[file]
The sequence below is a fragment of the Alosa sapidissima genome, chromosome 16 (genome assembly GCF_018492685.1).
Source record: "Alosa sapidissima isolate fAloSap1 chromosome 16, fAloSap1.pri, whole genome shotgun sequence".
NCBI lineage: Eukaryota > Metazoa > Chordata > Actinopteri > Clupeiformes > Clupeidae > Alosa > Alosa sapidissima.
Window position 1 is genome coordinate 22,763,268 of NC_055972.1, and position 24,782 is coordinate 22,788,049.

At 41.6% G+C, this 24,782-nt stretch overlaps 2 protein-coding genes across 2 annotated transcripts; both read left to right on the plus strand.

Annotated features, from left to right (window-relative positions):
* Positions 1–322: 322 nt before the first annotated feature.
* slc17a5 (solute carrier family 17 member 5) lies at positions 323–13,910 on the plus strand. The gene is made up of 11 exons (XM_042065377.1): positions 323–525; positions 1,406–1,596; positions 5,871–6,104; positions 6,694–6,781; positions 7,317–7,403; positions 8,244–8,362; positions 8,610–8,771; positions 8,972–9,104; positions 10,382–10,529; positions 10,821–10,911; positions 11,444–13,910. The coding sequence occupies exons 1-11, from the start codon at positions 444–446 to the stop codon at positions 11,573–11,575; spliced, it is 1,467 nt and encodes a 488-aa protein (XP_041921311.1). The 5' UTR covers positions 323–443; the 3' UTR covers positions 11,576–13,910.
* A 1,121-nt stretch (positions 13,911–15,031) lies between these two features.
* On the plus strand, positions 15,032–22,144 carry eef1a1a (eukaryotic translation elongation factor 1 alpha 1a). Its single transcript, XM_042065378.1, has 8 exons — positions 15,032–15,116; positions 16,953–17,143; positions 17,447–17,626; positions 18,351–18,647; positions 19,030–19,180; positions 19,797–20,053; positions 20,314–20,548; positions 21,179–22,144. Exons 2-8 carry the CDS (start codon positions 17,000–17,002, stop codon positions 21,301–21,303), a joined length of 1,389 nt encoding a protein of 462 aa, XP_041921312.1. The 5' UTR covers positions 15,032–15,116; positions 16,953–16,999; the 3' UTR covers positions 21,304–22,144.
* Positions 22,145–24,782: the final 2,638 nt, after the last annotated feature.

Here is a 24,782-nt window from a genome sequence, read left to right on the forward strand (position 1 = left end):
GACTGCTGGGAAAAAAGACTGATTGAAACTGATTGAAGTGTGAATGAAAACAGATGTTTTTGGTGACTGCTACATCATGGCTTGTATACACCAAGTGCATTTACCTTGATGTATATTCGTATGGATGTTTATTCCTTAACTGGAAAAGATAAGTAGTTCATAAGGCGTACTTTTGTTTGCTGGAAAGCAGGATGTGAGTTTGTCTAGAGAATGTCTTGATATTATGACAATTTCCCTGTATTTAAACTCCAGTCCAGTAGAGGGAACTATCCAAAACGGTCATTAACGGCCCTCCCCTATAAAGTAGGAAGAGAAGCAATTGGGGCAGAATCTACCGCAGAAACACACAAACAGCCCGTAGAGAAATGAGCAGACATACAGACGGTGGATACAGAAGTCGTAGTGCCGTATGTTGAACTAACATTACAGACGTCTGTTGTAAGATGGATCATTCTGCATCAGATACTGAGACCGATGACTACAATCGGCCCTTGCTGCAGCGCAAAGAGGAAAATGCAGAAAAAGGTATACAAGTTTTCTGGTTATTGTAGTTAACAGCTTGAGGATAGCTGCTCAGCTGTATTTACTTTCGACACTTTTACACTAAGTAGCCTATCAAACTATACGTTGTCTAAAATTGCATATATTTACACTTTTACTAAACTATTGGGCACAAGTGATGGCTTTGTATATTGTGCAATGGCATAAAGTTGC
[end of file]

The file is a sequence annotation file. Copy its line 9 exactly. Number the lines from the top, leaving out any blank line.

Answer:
* A 1,121-nt stretch (positions 13,911–15,031) lies between these two features.